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Scientists say they have solved the mystery of the blood vaccine Covid

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Scientists in Germany are said to have disrupted the blood-borne pathogens of Oxford / AstraZeneca and Johnson & Johnson vaccines and believe the jabs could be modified to control the effects.

Rolf Marschalek, a professor at Goethe University in Frankfurt who has been leading research into the crisis since March, said his research showed that the problem had adenovirus vectors that both vaccines use to deliver the Sars-Cov-2 protein virus. .

Reproductive system means that the vaccine sends a sweet protein inside the cell instead of the cytosol fluid found inside the skin where the virus produces the protein, Marschalek and other scientists have said. Printed papers were released Wednesday.

Once inside the skin, certain parts of the spike protein splice, or division, form a reversible form, which is unable to connect to the cell membrane where the required vaccine is needed. Moveable floating proteins are released by cells in the body, causing the blood to clot in about one in 100,000 people, according to Marschalek.

In contrast, mRNA vaccines, such as BioNTech / Pfizer and Moderna jabs, send spike organisms into the gastrointestinal tract and do not penetrate.

“When these. . . the virus genes within them can cause other problems, “Marschalek told the Financial Times.

Recent blood transfusions that have disrupted AstraZeneca and J&J shootings have been recorded in 309 of the 33m people who have received AstraZeneca vaccine in the UK, killing 56 people.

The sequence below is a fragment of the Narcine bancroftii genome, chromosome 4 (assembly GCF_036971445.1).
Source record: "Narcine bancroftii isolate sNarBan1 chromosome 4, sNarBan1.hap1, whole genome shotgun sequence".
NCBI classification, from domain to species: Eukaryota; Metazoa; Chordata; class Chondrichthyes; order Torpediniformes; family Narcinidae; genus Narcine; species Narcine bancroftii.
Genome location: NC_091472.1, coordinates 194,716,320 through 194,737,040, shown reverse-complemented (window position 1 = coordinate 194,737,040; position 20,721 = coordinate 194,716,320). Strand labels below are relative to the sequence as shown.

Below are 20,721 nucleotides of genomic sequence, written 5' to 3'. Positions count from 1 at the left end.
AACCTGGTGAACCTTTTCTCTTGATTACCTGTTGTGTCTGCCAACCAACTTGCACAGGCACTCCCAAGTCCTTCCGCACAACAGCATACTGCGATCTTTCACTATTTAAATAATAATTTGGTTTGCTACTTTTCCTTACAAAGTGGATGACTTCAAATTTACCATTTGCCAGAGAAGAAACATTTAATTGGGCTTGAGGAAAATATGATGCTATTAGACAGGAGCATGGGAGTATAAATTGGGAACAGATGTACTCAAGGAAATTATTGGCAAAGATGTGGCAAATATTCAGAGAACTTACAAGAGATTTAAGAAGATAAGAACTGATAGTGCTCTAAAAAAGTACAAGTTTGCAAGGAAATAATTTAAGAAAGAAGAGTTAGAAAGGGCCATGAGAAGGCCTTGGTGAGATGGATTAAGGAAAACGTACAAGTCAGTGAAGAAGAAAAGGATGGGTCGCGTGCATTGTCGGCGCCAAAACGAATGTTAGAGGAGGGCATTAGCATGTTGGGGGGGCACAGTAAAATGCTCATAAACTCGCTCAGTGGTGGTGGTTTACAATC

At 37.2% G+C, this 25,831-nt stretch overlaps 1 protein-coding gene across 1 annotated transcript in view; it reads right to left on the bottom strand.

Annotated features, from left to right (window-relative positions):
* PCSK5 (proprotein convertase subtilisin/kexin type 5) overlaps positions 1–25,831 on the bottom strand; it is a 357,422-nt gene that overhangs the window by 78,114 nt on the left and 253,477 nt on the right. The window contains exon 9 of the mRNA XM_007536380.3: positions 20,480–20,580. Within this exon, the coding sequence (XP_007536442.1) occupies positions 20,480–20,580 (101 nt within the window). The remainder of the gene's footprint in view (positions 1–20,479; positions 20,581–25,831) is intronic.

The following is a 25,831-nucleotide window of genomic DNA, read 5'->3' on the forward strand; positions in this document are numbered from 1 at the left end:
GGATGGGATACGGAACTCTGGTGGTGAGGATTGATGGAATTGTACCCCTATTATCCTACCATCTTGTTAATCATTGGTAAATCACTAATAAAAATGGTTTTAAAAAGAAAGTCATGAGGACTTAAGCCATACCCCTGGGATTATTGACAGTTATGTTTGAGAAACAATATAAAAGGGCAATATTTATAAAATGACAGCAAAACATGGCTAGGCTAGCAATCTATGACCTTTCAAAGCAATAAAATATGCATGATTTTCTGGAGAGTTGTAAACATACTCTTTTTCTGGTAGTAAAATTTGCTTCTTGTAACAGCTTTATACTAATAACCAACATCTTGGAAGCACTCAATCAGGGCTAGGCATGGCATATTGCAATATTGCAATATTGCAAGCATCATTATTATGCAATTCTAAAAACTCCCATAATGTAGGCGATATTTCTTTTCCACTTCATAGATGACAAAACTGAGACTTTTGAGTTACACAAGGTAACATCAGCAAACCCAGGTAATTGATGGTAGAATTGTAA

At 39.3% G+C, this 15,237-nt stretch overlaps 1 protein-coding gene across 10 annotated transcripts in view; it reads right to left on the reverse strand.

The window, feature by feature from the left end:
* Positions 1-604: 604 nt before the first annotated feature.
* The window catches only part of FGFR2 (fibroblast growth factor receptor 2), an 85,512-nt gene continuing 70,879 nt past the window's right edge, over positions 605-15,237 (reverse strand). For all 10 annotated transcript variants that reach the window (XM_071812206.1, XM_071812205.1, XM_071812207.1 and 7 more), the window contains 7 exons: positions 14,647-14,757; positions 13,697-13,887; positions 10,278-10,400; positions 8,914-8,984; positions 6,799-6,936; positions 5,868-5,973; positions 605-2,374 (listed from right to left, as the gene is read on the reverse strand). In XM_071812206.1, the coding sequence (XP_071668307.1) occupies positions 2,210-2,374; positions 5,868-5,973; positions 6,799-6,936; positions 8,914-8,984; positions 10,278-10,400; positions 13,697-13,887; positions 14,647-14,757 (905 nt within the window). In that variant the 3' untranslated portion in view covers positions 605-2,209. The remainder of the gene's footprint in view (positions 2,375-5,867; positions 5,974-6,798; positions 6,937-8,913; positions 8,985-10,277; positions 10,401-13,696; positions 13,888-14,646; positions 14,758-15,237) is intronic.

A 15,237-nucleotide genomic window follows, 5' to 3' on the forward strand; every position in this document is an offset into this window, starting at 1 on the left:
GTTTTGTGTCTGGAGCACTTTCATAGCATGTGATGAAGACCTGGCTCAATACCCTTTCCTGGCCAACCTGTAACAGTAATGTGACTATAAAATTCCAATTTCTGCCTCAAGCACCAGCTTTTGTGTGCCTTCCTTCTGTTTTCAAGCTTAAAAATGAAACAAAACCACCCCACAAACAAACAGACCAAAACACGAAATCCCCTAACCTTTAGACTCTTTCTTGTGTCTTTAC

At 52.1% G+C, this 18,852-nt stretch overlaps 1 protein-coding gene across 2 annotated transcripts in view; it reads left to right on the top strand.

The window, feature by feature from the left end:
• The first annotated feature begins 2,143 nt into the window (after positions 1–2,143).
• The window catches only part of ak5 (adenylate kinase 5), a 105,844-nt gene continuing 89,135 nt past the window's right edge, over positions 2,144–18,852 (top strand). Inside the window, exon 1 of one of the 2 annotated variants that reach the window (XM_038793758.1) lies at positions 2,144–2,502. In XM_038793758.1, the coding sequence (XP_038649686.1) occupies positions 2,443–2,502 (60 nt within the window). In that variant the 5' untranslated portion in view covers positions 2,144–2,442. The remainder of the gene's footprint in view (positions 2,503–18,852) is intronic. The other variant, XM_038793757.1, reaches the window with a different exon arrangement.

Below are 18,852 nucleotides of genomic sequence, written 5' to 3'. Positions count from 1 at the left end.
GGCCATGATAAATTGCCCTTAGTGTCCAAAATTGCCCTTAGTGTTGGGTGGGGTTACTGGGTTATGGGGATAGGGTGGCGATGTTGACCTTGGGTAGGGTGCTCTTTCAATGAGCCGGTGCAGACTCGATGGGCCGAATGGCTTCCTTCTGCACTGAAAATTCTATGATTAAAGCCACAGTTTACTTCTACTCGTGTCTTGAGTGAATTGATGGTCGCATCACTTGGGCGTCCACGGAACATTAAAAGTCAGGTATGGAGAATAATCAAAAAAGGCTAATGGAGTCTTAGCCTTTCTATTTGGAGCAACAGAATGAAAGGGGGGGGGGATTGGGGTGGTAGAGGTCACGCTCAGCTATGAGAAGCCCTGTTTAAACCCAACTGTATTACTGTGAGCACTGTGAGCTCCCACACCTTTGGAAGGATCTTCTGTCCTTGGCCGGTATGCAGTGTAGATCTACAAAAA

In response, the use of the AstraZeneca jab has been banned or suspended in more than a dozen countries. J&J began launching its vaccine in Europe with a written warning in April a little late due to concerns.

But Marschalek believes there is a straightforward way for vaccinators to change their proteins.

J&J had already contacted the Marschalek lab for guidance and was looking for ways to change its vaccine to prevent twisting, he said.

The sweet proteins in the J&J shot were previously less prone to “pumping” than the sweet proteins in the AstraZeneca shell, which makes the reaction less common, according to Marschalek. In the US, eight of the 7.4 million recipients of the J&J rifle say no.

“[J&J] he is trying to improve his vaccine now, ”he said. “We have the information we have in our hands to tell companies how to change this, and to write proteins in a way that prevents unplanned responses.”

Marschalek said his lab had not yet discussed his findings with AstraZeneca. “[AstraZeneca] They have not contacted us so we have not spoken to them, but if they do I can tell them what to do to make a good vaccine, ”he said.

J&J said: “We are helping to further investigate and evaluate these needs as we work with medical professionals and health care providers around the world. We look forward to reviewing and sharing the information.”

AstraZeneca did not immediately respond to a request for comment.

Some scientists have warned that Marschalek’s theory is one of many, and that further evidence is needed to prove it.

“There is a lack of evidence to support the house chain. . . of a protein called spike in the occurrence of thrombosis, “says Johannes Oldenburg, a professor of hematology at the University of Bonn.”

Marschalek will donate the lab to the Paul-Ehrlich Institute of Germany and the National Vaccination Agency.

“They were surprised by what we found, because no one cares about the splice problem,” he said.

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